Sorry, I'm not normally this picky, but here goes.



    The studios love the old hits like Casablanca because they can sell the "special edition" DVD set with commentary by roger ebert for like $29.99 and it sells. Very rarely will you see such famous old films in bargain bins due to the "special edition" DVD sets.



    You're much more likely to find steven segal, b-list movies that no one was interested in even when they first came out in bargain bins.
  • Reply 8 of 55
    irelandireland Posts: 17,567member
    If they are not at the least in Dvd quality, I wont ever buy one!!!



    They could give you a version for your iPod, and when you're watching it you could be also downloading the High Def version. (they need to give you two versions for that price)
  • Reply 9 of 55
    nofeernofeer Posts: 2,422member
    so what's the drm on those things, i can dowload, and burn my copy to keep, or do i have to play it on my 14" screen? it's got to make sense to the consumer in the way consumers are used to their dvd's. are they offering first run in the theaters now option, it might pay for a family of four even at 20$ i'd save 20 on popcorn and drinks and therefore get more to "see" the movie. hmmmmm the theater houses will get mad. but the studios want the bucks before they can get pirated.
  • Reply 10 of 55
    tenobelltenobell Posts: 7,014member
    Quote:

    If they are not at the least in Dvd quality, I wont ever buy one!!!



    There is not such thing as one monolithic DVD quality.



    You are really saying you would like the least compression possible for a given movie length on a 720x480 screen that can fit on 9 GB's of space.



    I won't be buying feature length movies from iTunes. Seeing as how no movie download service is doing well Apple should wait at least until bandwidth increases.
  • Reply 11 of 55
    irelandireland Posts: 17,567member
    Quote:

    Originally posted by TenoBell

    There is not such thing as one monolithic DVD quality.



    You know what I mean.
  • Reply 12 of 55
    tenobelltenobell Posts: 7,014member
    Actually Apple should just leave movies alone right now.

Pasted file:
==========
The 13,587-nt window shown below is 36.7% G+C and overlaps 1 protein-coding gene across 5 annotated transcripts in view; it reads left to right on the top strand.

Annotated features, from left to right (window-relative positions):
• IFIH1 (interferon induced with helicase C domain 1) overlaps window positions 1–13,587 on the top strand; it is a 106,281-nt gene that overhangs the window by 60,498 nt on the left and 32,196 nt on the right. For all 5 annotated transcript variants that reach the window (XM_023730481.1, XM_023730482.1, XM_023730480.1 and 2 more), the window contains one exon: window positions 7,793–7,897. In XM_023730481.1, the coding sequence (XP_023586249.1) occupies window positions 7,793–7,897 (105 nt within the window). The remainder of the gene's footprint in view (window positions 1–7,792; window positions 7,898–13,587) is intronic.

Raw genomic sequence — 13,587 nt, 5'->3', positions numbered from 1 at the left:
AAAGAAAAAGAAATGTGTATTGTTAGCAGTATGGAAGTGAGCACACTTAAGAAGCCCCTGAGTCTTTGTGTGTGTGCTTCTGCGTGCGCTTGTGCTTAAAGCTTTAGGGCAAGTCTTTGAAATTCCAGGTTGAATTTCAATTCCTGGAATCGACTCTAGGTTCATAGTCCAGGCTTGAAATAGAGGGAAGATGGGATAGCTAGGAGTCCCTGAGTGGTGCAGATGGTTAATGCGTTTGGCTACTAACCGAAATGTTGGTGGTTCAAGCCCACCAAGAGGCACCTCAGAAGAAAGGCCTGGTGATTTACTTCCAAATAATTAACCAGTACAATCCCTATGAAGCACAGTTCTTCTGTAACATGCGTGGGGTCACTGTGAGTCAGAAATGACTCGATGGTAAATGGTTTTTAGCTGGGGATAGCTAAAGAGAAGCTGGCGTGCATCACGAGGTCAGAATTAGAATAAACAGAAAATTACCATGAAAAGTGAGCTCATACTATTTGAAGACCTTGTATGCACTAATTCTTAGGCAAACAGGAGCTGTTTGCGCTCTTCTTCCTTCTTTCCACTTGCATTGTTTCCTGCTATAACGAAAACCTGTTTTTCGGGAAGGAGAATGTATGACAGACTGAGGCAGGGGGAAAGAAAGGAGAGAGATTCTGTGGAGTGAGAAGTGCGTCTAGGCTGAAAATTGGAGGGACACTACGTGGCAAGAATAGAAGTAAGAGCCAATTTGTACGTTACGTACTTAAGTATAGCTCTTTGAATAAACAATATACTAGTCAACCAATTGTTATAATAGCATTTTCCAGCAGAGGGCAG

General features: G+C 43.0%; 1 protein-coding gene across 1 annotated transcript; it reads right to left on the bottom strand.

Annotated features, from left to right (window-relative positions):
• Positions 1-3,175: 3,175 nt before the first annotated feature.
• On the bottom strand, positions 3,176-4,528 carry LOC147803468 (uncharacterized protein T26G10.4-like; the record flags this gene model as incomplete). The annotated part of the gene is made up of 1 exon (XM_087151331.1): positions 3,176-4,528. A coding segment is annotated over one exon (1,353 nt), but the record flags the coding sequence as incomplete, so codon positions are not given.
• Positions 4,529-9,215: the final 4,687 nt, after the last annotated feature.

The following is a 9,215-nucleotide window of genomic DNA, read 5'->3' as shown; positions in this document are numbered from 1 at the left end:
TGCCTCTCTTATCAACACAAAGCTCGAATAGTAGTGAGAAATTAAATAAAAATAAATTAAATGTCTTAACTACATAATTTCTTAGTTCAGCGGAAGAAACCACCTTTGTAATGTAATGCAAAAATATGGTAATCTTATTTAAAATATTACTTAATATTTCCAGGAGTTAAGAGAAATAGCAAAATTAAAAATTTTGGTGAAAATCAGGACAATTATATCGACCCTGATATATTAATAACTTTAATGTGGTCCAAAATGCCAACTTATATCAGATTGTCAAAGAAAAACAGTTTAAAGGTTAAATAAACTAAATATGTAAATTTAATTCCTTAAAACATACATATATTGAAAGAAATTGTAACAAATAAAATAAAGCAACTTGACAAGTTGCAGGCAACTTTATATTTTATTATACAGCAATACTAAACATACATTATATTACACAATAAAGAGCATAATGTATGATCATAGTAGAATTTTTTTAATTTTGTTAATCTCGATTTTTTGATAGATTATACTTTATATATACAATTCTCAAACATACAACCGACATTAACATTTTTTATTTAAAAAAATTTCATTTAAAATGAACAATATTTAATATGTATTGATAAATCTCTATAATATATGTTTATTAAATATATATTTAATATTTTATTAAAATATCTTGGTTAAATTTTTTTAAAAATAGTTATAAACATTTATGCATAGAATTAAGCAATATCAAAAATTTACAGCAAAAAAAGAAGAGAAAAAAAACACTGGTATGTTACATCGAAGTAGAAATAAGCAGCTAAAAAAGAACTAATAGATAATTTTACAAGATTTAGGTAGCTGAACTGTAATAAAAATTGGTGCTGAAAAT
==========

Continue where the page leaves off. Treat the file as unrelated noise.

There are too many elements that don't work and its a business model that won't work very well.



    Perhaps wait for a time when more parts of it may work easier and better.
  • Reply 13 of 55
    Even if the movie was 1.5GB, which is decent quality with h.264, it'd take several hours to download. They'd need a download manager and whatnot. Not to mention the 100 fold increase in bandwidth costs.
  • Reply 14 of 55
    dazabritdazabrit Posts: 273member
    It all sounds Wrong wrong wrong to me...



    It's the wrong time at the wrong price. Rentals and/or subscriptions are a better way to go for movies in my (and many other peoples) opinion. Jobs said himself that you do not watch movies more than a few times.



    Blu-Ray and HD-DVD are finally being introduced which means 1080i and 1080p resolutions. Plus Wi-Max, Higher speed Broadband as Standard (8mbps+) Mobile Broadband services (1mbps) and WUSB are almost here which means we can stream content pretty much anywhere.



    From what is being reported (they might not be accurate but that's the only basis we have right now), it sounds like this idea is 10 steps backwards.



    We need 'real' innovation. HD Videos, streamed around your home and on the move using a new iPod Video. NOT Lower than DVD quality DRM'd videos at $9.99 each!!!
  • Reply 15 of 55
    I have a few problems with this rumor. First, I agree that adequate Internet bandwidth isn't generally available to make downloading an entire movie something I can imagine anyone would do regularly. Secondly, if I have to download the movie to my computer to watch it, that's to storage I have to own, and will have to backup to other media to save, since Apple doesn't allow redownloading. That's a lot of expense and housekeeping that I can't imagine people doing regularly to maintain an online video library. With DVDs, I get the media with the price, so $19.99 isn't acceptable for a download, even $9.99 is a bit marginal, because of the maintenance issues I mentioned above. I can see $4.99 for a download being a feasible price point, but can't imagine the film industry buying into it, not after Jobs manipulated them with the iTunes startup and its fixed prices. At $4.99 I might download a popular movie I'm not really interested in adding to my DVD library, just to see it in high def once, then erase it from my computer. At anything more, I'd want to keep it around, and that will be labor intensive and expensive, much moreso than simply purchasing a DVD.



    One option that I might consider would be to purchase the rights to stream a movie from the iTunes movie database to watch on my HDTV. Apple would build a database of the movies I've purchased, and that would enable me to stream and view them, without having to worry about long-term retention at my end. Then, I'd only need the hard disk space for the streaming buffer to view them. You still have the bandwidth issue, but the consumer can now purchase a movie from Apple, leave it on the Apple servers, and view it at their leisure, without having any of the user maintenance concerns I see above. Then, Apple incurs the obligation to maintain a streaming infrastructure online to feed millions of streams to households as users watch those movies at home.